Definition for DRIVE

DRIVE, v.t. [pret. drove, formerly drave; pp. driven; Sax. drifan; Goth. dreiban; D. dryven; G. treiben; Sw. drifva; Dan. driver; also Sax. dryfan, to vex; adrifan, to drive. From the German we have thrive. See Ar. طَرَفَ tarafa, to drive. Class Rb, No. 29, and Heb. Syr. Ar. רוב, id. No. 4.]

  1. To impel or urge forward by force; to force; to move by physical force. We drive a nail into wood with a hammer; the wind or a current drives a ship on the ocean.
  2. To compel or urge forward by other means than absolute physical force, or by means that compel the will; as, to drive cattle to market. A smoke drives company from the room. A man may be driven by the necessities of the times, to abandon his country. Drive thy business; let not thy business drive thee. – Franklin.
  3. To chase; to hunt. To drive the deer with hound and horn. – Chevy Chase.
  4. To impel a team of horses or oxen to move forward, and to direct their course; hence, to guide or regulate the course of the carriage drawn by them. We say, to drive a team, or to drive a carriage drawn by a team.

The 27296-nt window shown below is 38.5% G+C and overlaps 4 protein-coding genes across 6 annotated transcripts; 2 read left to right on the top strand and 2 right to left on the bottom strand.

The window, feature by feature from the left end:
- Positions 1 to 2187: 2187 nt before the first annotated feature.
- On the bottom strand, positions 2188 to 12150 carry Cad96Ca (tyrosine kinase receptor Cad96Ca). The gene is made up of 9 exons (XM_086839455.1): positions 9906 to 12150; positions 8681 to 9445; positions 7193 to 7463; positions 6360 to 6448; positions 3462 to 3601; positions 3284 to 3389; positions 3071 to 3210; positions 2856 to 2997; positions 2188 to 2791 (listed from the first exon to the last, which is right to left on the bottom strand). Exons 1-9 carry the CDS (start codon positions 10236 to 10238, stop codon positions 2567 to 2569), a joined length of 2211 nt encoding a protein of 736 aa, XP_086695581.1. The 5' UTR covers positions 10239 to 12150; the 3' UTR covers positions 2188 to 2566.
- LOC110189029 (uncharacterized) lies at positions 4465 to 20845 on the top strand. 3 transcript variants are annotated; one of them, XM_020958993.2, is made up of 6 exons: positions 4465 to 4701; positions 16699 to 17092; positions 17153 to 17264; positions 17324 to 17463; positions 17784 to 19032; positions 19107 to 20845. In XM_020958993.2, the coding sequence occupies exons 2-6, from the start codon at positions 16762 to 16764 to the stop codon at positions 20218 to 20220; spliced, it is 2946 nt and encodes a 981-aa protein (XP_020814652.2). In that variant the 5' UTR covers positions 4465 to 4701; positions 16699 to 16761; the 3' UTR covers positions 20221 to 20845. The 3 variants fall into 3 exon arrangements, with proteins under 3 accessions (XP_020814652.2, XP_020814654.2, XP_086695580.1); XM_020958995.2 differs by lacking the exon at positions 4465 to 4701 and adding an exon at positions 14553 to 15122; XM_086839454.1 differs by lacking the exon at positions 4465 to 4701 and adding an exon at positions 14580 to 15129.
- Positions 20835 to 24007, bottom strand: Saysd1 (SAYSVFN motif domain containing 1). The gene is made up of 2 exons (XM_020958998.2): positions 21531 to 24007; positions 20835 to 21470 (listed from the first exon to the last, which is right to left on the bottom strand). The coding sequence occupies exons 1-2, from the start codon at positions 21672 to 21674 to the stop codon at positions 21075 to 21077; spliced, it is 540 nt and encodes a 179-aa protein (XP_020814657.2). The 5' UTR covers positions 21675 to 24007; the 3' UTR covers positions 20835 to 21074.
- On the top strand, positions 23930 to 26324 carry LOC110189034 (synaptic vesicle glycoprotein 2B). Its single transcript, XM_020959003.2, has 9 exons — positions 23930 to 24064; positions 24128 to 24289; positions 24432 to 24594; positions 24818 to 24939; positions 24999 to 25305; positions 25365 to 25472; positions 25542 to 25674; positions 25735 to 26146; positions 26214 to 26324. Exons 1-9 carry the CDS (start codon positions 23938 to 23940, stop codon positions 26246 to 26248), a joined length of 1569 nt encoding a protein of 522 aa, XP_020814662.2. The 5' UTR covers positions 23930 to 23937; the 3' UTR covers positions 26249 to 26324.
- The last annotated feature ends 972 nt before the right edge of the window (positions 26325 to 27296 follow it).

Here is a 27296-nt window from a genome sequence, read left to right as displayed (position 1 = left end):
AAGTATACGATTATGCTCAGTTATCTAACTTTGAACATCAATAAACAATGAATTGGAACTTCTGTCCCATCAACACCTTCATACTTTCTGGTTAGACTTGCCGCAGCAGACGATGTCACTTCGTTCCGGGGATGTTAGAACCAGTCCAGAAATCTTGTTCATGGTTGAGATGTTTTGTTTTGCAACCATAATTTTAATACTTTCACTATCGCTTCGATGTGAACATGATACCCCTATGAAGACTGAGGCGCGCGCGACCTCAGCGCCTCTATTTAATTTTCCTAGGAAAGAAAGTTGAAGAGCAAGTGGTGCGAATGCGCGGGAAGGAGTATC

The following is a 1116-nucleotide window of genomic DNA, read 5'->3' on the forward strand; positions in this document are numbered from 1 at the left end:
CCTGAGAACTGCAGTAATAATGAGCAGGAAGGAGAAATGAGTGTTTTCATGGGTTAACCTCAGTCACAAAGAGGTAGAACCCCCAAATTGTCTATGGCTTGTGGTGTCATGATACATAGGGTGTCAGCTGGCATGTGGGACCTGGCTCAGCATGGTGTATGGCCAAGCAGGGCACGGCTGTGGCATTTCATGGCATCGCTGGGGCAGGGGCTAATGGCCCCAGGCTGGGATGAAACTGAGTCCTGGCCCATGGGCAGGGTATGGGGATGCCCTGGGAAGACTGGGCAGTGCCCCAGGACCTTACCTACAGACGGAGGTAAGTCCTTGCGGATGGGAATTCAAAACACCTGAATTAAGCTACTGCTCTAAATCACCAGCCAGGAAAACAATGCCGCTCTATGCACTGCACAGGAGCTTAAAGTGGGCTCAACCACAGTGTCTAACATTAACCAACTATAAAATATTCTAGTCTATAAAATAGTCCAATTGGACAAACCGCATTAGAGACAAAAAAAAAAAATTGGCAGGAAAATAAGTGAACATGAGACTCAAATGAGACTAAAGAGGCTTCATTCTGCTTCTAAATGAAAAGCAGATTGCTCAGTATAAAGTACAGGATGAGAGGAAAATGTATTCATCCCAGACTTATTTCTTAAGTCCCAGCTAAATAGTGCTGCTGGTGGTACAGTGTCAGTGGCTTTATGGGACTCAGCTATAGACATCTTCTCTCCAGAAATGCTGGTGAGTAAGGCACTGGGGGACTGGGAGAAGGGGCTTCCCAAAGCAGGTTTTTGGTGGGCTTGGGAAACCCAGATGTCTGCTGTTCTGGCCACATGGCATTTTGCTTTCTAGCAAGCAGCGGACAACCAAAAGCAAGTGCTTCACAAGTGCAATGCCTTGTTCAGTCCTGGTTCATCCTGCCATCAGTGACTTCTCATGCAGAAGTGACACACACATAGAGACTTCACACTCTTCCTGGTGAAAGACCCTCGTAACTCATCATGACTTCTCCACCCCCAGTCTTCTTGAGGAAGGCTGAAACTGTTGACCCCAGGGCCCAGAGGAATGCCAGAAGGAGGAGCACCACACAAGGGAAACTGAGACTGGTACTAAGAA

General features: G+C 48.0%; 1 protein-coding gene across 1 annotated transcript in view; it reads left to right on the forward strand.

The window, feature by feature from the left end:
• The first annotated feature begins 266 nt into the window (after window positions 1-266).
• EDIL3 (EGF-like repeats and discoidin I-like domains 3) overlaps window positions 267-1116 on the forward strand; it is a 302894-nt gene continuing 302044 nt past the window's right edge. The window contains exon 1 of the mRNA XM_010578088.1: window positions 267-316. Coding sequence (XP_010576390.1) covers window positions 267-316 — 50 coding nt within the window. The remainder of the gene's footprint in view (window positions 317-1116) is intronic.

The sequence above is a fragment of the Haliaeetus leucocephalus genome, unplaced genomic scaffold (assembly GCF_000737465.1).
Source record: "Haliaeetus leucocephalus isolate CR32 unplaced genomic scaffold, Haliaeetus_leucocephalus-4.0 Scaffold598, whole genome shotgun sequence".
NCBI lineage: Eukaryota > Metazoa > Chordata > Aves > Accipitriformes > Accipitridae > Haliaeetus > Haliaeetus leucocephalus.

5. To impel to greater speed.
  6. To clear any place by forcing away what is in it. To drive the country, force the swains away. – Dryden.
  7. To force; to compel; in a general sense.
  8. To hurry on inconsiderately; often with on. In this sense it is more generally intransitive.
  9. To distress; to straighten; as, desperate men far driven. – Spenser.
  10. To impel by the influence of passion. Anger and lust often drive men into gross crimes.
  11. To urge; to press; as, to drive an argument.
  12. To impel by moral influence; to compel; as, the reasoning of his opponent drove him to acknowledge his error.
  13. To carry on; to prosecute; to keep in motion; as, to drive a trade; to drive business.
  14. To make light by motion or agitation; as, to drive feathers. His thrice driven bed of down. – Shak. The sense is probably to beat; but I do not recollect this application of the word in America. To drive away, to force to remove to a distance; to expel; to dispel; to scatter. To drive off, to compel to remove from a place; to expel; to drive to a distance. To drive out, to expel.

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